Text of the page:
So, has my babble confused you? Inspired you? Informed you? How have you organized your homeschooling during the high school years Montessori-style?

Friday, March 27, 2015

I'm now on Facebook!

Well, I, personally, have been on Facebook for years, but I decided to set up a Facebook page for this blog for two reasons:

1) Potentially increase readership.

2) Because sometimes I want to share things on this blog but don't want to go through all the trouble of starting a post, typing this and that... Those things--links, really, to articles and sites and such--will now be easily posted through the Facebook page.

Consider meeting up with me there today. :)

Finland Goes Montessori-ish

I just read an article about how Finland--who already has what is considered to be among the best, if not be the best, education system in the world--is making changes to their system. While there are those who would say, "If it ain't broke, don't fix it," Finland feels that their system is a bit broken and they are looking to make it better.

What are they doing?

They are getting rid of official subject titles and will be combining subjects as part of a larger study and having children work together in small groups. So, a study on the European Union, for example, might involve reading a novel, working with maps... Sound familiar, Montessorians? (Of course, those who use unit studies will say the same thing. ;) )

You can read more here:

Thursday, March 26, 2015

14-Year Olds Are Big Toddlers

I made the mistake yesterday of introducing my son to a scientific calculator during our math time. (I say "our", but it's really "his", isn't it?)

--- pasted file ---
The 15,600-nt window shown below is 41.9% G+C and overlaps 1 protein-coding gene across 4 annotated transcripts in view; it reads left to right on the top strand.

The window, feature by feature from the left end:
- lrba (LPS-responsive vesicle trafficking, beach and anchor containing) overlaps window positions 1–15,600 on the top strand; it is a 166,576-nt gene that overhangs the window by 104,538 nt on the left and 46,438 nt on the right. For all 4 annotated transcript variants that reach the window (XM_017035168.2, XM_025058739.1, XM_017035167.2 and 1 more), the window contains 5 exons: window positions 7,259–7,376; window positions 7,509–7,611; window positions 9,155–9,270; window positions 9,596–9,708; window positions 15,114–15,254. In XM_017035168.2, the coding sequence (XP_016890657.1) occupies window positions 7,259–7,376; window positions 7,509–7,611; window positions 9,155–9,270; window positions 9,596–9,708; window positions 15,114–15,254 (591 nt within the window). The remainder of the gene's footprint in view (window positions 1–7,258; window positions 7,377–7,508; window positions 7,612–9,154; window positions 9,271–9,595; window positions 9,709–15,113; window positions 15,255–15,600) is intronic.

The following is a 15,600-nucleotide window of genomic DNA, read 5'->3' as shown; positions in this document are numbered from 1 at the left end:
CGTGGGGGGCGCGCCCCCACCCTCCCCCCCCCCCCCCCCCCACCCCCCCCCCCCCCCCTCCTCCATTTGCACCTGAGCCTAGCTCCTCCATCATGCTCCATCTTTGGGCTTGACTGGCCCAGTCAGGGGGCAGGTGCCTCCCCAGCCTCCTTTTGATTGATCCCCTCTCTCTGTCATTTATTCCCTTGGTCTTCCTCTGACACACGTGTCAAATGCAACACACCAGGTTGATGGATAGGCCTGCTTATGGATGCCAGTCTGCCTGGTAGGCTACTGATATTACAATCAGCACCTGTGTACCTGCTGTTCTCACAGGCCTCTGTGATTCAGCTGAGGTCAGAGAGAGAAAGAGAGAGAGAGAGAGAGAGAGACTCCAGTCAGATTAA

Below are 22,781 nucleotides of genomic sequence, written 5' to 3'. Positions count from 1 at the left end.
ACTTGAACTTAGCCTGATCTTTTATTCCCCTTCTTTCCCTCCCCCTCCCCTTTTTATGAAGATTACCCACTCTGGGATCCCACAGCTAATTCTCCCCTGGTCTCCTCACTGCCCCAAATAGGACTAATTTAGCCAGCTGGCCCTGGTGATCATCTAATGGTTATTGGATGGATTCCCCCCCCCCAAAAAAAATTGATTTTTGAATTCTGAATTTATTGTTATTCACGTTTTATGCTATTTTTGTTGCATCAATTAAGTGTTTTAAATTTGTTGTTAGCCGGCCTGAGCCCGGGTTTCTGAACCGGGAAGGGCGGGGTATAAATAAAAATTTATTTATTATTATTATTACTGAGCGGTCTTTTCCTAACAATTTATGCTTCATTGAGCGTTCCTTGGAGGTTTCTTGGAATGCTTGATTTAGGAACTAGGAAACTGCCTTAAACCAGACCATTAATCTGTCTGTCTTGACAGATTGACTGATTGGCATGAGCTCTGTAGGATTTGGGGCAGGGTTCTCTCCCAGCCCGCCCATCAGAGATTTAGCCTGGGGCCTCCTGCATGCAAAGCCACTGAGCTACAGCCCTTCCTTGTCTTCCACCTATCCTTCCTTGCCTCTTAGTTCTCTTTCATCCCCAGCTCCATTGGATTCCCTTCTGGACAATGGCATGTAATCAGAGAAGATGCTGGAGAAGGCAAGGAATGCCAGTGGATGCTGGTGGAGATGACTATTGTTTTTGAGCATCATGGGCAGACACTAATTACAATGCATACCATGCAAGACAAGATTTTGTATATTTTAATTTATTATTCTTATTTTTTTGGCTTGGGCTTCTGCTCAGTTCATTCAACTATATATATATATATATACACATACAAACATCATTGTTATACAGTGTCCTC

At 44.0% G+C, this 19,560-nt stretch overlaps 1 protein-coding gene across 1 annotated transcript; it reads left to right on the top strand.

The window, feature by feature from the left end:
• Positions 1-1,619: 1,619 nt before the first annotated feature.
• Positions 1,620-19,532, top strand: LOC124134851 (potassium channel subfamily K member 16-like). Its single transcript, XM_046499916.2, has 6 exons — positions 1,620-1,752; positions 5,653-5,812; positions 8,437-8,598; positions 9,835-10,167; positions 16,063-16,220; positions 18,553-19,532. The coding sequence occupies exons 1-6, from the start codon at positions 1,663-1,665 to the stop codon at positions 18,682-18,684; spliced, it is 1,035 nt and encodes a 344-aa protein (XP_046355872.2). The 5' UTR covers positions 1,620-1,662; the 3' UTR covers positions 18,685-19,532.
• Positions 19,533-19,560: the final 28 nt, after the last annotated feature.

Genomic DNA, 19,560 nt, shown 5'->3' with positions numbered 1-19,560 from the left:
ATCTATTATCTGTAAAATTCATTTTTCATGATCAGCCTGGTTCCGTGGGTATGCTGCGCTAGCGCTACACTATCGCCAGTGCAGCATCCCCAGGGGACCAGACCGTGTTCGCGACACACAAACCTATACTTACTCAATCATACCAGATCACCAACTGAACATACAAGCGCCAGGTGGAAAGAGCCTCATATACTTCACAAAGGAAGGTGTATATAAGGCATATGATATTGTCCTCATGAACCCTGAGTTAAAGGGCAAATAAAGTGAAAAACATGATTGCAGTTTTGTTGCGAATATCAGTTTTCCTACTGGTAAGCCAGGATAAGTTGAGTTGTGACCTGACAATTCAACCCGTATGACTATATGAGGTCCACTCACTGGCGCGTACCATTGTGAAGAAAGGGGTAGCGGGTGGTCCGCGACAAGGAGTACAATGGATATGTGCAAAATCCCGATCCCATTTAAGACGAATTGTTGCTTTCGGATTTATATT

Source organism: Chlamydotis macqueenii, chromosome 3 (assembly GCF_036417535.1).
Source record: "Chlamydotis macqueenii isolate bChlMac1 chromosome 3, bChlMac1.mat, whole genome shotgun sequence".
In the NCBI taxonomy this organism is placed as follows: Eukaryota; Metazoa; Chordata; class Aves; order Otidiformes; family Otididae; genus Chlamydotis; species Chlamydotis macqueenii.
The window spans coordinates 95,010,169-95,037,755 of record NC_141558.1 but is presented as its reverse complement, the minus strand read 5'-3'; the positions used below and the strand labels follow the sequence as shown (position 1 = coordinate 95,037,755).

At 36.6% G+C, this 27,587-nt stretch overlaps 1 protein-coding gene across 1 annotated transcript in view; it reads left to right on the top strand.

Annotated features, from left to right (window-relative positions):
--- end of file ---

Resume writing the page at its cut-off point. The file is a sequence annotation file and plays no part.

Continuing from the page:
That is not to say that he's never seen or used a calculator before. It's just that, at least so far this school year and probably all of last year, he did not use a calculator or if he did, it was just a basic calculator without any fancy things. His math so far has used numbers that I expected him to work it out in his head or on paper.

But the questions yesterday were a little more complicated and I didn't want the focus concepts to be bogged down with his having to do all the calculations (which he's slow at, so maybe I should have).

Problem was: It didn't speed things up AT ALL. O.M.G. It slowed things down ridiculously because it was like letting a toddler loose in a toy store where everything was available to play with.

I wish the calculator had more memory of what he put in it so I could share the sequence with you properly. Let's just say it started out fine, with him learning where the squared button was and how to used the 2ND button to do the opposite of squaring: square root. Okay, well, actually, no, that did get messed up a bit because he went  3242 for 32 + 42, but it was otherwise okay. After that, though, all heck broke loose.